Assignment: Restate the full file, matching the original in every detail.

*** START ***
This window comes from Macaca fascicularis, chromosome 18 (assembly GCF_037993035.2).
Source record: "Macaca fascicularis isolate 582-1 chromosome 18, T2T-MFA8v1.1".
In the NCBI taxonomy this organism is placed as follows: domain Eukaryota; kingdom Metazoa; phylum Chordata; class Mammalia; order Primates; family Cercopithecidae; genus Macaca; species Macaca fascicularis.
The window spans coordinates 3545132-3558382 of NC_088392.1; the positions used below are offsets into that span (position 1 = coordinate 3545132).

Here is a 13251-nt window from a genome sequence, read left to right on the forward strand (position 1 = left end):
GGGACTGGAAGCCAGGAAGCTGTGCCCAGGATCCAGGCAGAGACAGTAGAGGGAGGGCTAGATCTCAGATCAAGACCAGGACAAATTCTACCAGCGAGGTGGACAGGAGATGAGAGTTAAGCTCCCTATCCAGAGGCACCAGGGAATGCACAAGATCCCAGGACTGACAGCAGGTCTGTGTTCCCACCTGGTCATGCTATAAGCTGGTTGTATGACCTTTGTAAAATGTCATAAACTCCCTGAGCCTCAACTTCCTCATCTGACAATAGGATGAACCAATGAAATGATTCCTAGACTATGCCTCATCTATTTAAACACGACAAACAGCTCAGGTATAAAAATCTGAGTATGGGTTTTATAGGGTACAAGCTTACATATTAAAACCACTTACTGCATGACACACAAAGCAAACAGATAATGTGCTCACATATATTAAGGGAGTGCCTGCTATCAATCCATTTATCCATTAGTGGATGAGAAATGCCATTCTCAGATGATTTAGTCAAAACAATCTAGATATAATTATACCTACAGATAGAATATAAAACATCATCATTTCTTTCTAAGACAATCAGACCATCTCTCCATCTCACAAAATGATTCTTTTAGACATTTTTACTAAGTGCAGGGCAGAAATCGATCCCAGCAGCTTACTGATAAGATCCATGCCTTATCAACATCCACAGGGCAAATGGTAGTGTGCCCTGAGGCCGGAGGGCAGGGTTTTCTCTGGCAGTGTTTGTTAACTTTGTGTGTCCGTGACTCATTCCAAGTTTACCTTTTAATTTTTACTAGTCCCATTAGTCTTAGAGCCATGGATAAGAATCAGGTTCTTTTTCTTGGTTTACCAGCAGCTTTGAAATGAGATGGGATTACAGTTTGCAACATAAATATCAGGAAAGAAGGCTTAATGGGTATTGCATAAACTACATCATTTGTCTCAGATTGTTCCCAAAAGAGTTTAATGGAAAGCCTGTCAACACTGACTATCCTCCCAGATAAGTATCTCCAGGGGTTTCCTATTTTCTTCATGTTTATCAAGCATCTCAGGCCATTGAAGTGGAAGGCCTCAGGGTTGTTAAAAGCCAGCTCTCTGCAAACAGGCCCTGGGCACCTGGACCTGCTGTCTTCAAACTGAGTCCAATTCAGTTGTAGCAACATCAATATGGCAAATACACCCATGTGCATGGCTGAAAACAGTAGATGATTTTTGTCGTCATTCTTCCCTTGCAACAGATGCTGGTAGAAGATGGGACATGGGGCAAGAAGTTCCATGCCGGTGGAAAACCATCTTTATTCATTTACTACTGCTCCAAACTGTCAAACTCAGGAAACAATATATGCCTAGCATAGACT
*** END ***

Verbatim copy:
This window comes from Macaca fascicularis, chromosome 18 (assembly GCF_037993035.2).
Source record: "Macaca fascicularis isolate 582-1 chromosome 18, T2T-MFA8v1.1".
In the NCBI taxonomy this organism is placed as follows: domain Eukaryota; kingdom Metazoa; phylum Chordata; class Mammalia; order Primates; family Cercopithecidae; genus Macaca; species Macaca fascicularis.
The window spans coordinates 3545132-3558382 of NC_088392.1; the positions used below are offsets into that span (position 1 = coordinate 3545132).

Here is a 13251-nt window from a genome sequence, read left to right on the forward strand (position 1 = left end):
GGGACTGGAAGCCAGGAAGCTGTGCCCAGGATCCAGGCAGAGACAGTAGAGGGAGGGCTAGATCTCAGATCAAGACCAGGACAAATTCTACCAGCGAGGTGGACAGGAGATGAGAGTTAAGCTCCCTATCCAGAGGCACCAGGGAATGCACAAGATCCCAGGACTGACAGCAGGTCTGTGTTCCCACCTGGTCATGCTATAAGCTGGTTGTATGACCTTTGTAAAATGTCATAAACTCCCTGAGCCTCAACTTCCTCATCTGACAATAGGATGAACCAATGAAATGATTCCTAGACTATGCCTCATCTATTTAAACACGACAAACAGCTCAGGTATAAAAATCTGAGTATGGGTTTTATAGGGTACAAGCTTACATATTAAAACCACTTACTGCATGACACACAAAGCAAACAGATAATGTGCTCACATATATTAAGGGAGTGCCTGCTATCAATCCATTTATCCATTAGTGGATGAGAAATGCCATTCTCAGATGATTTAGTCAAAACAATCTAGATATAATTATACCTACAGATAGAATATAAAACATCATCATTTCTTTCTAAGACAATCAGACCATCTCTCCATCTCACAAAATGATTCTTTTAGACATTTTTACTAAGTGCAGGGCAGAAATCGATCCCAGCAGCTTACTGATAAGATCCATGCCTTATCAACATCCACAGGGCAAATGGTAGTGTGCCCTGAGGCCGGAGGGCAGGGTTTTCTCTGGCAGTGTTTGTTAACTTTGTGTGTCCGTGACTCATTCCAAGTTTACCTTTTAATTTTTACTAGTCCCATTAGTCTTAGAGCCATGGATAAGAATCAGGTTCTTTTTCTTGGTTTACCAGCAGCTTTGAAATGAGATGGGATTACAGTTTGCAACATAAATATCAGGAAAGAAGGCTTAATGGGTATTGCATAAACTACATCATTTGTCTCAGATTGTTCCCAAAAGAGTTTAATGGAAAGCCTGTCAACACTGACTATCCTCCCAGATAAGTATCTCCAGGGGTTTCCTATTTTCTTCATGTTTATCAAGCATCTCAGGCCATTGAAGTGGAAGGCCTCAGGGTTGTTAAAAGCCAGCTCTCTGCAAACAGGCCCTGGGCACCTGGACCTGCTGTCTTCAAACTGAGTCCAATTCAGTTGTAGCAACATCAATATGGCAAATACACCCATGTGCATGGCTGAAAACAGTAGATGATTTTTGTCGTCATTCTTCCCTTGCAACAGATGCTGGTAGAAGATGGGACATGGGGCAAGAAGTTCCATGCCGGTGGAAAACCATCTTTATTCATTTACTACTGCTCCAAACTGTCAAACTCAGGAAACAATATATGCCTAGCATAGACT